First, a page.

It is acceptable under the new rules for businesses – pubs for example – to let smokers light up in outside smoking areas, perhaps even using heaters or a small roof shelter to keep away the worst of the elements. The important point to remember is that the area is not ‘enclosed’ or ‘substantially enclosed’.

Smoking in any car, van or truck used for work purposes is banned, unless the vehicle is used exclusively by one person. This means that even if a vehicle is carrying two regular, consensual smokers, smoking is still banned. Also, because of the difficulty in ensuring that only one person will ever be in a car (and won’t regularly carry clients, colleagues or customers) smoking in most vehicles is effectively banned. Following on from this, smoking is banned in all taxis at all times, for both drivers and passengers.
The only exceptions to the rule – when smoking is allowed – are vehicles that are used mainly for private use and in convertible cars (with the hood down).

Private homes
The smoking ban doesn’t cover workers visiting clients in their private homes – for example a computer repair franchise business. This means theoretically both workers and customers can smoke, although this is obviously discouraged, especially among non-smoking clients.
Businesses that operate from someone’s house also need to be smoke free if they are used by more than one person who doesn’t live at the home, or are used or visited by customers.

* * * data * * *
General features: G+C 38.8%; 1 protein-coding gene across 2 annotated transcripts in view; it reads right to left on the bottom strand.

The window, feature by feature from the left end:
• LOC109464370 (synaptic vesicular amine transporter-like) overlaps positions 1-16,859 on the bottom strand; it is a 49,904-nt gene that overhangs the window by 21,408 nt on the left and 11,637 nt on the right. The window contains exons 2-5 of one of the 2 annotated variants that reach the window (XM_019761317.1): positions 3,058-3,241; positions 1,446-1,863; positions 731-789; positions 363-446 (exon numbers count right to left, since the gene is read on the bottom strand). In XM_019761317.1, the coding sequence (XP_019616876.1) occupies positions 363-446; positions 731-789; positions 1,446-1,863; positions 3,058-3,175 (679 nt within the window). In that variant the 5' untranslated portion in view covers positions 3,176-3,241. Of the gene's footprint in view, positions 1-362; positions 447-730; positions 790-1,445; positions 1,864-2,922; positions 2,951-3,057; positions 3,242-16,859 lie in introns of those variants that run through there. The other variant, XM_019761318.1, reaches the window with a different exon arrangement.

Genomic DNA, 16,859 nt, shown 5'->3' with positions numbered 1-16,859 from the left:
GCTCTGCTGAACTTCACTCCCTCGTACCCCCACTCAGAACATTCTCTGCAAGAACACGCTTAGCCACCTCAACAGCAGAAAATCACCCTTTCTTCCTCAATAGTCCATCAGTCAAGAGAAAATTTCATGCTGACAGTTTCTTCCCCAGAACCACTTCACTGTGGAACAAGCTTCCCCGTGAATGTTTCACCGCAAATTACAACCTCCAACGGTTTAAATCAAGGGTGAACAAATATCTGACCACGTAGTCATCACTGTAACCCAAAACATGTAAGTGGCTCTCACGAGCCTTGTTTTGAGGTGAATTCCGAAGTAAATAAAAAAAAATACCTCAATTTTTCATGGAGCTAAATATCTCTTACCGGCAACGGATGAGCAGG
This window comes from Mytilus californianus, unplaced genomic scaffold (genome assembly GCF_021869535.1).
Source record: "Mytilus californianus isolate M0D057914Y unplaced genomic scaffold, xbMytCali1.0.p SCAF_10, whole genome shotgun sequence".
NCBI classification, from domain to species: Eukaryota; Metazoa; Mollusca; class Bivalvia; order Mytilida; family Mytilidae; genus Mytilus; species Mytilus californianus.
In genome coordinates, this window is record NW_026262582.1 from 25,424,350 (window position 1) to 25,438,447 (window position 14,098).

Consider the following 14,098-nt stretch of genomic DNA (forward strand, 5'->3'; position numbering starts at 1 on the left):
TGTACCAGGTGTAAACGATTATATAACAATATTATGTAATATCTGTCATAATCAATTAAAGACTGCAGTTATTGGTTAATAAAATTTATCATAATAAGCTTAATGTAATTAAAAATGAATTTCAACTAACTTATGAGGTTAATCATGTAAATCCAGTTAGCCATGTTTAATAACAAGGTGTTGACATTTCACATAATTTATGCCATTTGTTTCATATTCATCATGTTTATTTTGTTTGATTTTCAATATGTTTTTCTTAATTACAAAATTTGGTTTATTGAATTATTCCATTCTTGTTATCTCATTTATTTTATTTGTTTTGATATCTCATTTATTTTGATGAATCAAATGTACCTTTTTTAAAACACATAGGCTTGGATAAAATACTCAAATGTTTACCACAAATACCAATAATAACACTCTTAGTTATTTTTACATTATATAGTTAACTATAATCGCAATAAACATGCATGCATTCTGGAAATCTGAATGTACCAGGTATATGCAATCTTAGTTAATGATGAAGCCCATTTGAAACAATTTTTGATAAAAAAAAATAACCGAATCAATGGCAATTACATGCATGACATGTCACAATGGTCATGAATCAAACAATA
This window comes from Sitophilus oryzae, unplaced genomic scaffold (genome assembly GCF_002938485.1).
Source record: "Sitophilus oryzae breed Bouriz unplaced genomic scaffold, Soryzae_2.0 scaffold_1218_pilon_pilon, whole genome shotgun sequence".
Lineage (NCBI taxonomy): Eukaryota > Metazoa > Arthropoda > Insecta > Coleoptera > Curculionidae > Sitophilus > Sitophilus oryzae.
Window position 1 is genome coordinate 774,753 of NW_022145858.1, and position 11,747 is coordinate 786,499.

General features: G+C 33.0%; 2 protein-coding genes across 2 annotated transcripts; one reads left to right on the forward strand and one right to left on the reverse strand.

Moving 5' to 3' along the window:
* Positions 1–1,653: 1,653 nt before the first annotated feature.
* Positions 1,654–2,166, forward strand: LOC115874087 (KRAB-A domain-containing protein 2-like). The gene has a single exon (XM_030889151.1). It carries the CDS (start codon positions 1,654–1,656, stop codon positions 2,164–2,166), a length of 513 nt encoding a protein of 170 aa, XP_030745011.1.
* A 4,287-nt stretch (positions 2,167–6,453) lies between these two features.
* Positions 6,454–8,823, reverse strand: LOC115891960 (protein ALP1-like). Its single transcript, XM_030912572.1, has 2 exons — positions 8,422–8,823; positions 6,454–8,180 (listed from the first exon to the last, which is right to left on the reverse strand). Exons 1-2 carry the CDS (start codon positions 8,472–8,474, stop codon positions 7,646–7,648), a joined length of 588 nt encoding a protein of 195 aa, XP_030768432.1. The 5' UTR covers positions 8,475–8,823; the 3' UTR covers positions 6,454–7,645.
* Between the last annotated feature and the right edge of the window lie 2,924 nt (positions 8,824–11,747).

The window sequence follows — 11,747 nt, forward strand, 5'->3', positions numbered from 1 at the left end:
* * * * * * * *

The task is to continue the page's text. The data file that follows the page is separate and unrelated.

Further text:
While there are few, loopholes to the new law, there are some important exceptions. In the main these include designated smoking rooms in hotels and other places that provide sleeping accommodation, as well as specialist tobacco shops that can allow small amounts of pipe or cigar smoking for sampling purposes.

All business premises and vehicles that are covered by the smoke-free law – and that’s most of them – must display ‘no smoking’ signs. There are strict rules on the size, layout and placement of such signs to comply with the law. Firms can design their own signs around the guidelines or download and print them from or by calling 0800 169 169 7.

Enforcement and penalties
Managers of business premises and company vehicles have a legal responsibility to ensure no one is smoking illegally and local councils are responsible for enforcing the ban.
Smokers flouting the rules face a £50 fixed penalty, or a maximum fine of £200 if convicted by a court. Businesses that fail to display no smoking signs can face a £200 fixed penalty or a £1,000 fine if convicted in court, while firms that fail to prevent illegal smoking can face a maximum fine of £2,500 if convicted by a court.
A telephone line – 0800 587 1667 – lets staff or customers report a breach of the smoking law, and information is passed on to councils.

What firms can do
Businesses are being encouraged to develop and adopt a smoke-free policy, helping to ensure employees are aware of the new law and what they need to do to comply. This can be a verbal agreement with staff, a written agreement incorporated into existing business or health and safety policies or an entirely separate written document.
Firms can also offer extra guidance and resources for those trying to quit smoking, such as sponsoring or setting up smoking cessation clubs.

For more information, details of the ban and legal responsibilities, as well as downloadable resources, log on to or call 0800 169 1697.